According to Harrod-Domar growth model, output which in this study is economic development is a function of capital. The concept of capital has received a new approach in the information and knowledge economy. In the past and traditional era and in managerial economics, capital was referred to as credit or money and is known to be a factor of production alongside labor and land. However, in recent times, the elasticity of capital has extended beyond this and has included intellectual capital. Therefore, complexity could be noticed with the concept of “capital” especially in the present information and knowledge economy. This made Nitzan [28] to affirm that the concept of capital remains ambiguous and controversial. However Barman [29] noted that a distinction needs to be drawn between the traditional and information- or knowledge-related capital. Hence, going by Harrod-Domar growth model, economic development is a function of nations’ intellectual capital management. This is the basis of this study. Hence, the main objective of this study is to investigate the relationship between intellectual capital management and economic development of Nigeria: a quasi-information society.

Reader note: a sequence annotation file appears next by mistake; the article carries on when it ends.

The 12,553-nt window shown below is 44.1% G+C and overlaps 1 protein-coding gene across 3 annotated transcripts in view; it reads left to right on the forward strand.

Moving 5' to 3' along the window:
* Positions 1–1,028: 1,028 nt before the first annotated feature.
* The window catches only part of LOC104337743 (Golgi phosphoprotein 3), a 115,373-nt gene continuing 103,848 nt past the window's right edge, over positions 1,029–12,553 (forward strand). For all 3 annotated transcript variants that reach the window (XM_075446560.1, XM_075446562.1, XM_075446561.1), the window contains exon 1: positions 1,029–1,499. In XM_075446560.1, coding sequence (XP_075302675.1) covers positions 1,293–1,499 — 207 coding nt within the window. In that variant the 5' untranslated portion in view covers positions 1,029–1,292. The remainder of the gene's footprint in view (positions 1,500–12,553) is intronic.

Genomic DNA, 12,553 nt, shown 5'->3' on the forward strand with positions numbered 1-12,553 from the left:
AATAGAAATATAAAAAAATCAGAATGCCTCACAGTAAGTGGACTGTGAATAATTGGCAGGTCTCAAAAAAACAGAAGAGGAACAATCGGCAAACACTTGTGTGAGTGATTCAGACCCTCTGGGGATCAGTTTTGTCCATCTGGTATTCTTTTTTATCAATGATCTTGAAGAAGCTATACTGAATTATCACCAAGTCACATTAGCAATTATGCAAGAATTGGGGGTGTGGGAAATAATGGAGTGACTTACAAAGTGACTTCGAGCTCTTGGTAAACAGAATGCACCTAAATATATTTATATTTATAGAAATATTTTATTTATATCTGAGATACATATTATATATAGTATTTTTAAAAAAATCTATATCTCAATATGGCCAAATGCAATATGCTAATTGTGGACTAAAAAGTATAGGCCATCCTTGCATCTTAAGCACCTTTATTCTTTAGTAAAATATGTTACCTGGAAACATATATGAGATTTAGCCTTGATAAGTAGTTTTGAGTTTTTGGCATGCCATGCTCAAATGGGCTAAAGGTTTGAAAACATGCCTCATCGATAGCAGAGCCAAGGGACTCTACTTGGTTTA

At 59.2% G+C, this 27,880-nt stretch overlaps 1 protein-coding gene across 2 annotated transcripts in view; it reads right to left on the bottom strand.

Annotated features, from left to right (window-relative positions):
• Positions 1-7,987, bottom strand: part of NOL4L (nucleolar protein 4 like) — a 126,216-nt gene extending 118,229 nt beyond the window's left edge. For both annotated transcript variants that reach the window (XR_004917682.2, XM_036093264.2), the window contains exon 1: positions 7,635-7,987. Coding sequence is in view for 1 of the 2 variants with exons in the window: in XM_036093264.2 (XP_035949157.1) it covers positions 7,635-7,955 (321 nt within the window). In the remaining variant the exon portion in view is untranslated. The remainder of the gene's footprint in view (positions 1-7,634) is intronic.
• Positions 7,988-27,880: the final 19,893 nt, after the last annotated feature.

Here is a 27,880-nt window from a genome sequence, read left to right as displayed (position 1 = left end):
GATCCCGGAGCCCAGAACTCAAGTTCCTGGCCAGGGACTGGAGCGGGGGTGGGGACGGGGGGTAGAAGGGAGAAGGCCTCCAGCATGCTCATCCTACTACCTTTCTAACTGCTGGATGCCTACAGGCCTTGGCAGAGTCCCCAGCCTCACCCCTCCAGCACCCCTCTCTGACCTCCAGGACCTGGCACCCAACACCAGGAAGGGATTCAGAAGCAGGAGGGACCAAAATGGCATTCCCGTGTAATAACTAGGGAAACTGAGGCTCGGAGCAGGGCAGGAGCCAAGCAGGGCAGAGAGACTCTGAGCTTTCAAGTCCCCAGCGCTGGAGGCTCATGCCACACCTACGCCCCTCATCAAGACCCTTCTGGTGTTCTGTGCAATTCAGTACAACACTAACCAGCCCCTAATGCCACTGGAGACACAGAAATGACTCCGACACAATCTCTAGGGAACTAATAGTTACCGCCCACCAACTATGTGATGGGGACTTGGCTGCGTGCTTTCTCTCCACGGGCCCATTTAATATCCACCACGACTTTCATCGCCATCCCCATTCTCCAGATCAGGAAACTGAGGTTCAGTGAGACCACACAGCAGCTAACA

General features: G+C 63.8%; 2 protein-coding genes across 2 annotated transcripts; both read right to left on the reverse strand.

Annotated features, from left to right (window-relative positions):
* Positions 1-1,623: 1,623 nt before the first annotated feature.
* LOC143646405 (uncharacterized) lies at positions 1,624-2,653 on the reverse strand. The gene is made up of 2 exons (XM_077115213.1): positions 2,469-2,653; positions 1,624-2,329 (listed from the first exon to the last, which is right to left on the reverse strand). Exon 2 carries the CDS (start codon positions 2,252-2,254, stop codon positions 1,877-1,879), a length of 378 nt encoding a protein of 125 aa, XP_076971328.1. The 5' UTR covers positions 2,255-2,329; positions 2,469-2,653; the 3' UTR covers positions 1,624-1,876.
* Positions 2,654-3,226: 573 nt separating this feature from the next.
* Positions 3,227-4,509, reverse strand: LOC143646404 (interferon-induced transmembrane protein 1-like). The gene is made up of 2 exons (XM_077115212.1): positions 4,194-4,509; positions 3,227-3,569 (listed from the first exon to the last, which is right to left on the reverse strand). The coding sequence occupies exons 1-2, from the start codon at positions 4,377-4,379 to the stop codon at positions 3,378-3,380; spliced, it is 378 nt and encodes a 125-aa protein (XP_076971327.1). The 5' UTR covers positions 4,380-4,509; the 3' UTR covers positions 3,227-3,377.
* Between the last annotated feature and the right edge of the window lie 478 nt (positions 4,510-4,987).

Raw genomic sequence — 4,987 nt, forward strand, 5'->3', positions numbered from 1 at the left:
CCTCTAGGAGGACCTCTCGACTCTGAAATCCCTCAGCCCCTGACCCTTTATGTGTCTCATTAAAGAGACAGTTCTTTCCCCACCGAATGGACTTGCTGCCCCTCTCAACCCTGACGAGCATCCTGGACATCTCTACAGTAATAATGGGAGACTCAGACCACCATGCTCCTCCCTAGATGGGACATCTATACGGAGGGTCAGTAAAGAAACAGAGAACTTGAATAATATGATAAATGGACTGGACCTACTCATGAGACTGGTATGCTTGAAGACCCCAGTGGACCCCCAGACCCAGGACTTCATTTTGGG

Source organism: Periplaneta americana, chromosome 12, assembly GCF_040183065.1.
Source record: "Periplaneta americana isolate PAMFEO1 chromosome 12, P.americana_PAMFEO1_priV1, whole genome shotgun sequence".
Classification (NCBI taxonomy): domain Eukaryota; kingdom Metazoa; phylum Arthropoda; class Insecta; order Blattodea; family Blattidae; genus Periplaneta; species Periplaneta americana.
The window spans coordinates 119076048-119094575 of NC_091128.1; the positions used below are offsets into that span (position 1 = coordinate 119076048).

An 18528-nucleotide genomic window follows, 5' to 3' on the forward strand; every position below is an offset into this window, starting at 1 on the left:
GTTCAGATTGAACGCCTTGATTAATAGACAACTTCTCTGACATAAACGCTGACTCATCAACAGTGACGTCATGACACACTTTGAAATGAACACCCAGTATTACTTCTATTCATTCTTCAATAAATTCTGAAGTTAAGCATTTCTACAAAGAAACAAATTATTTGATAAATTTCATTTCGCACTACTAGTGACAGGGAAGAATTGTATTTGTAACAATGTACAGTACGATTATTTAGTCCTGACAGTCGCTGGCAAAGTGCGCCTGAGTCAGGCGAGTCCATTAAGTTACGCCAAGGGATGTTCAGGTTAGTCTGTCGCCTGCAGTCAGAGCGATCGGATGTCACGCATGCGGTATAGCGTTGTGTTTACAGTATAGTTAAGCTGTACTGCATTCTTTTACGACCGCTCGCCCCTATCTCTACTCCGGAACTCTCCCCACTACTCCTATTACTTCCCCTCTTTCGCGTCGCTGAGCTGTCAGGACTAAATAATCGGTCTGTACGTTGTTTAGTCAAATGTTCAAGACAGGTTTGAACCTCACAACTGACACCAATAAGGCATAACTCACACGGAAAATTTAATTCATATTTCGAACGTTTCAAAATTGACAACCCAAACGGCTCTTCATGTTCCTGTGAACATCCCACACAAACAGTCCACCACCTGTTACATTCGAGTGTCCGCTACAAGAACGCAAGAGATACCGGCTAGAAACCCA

2. Previous studies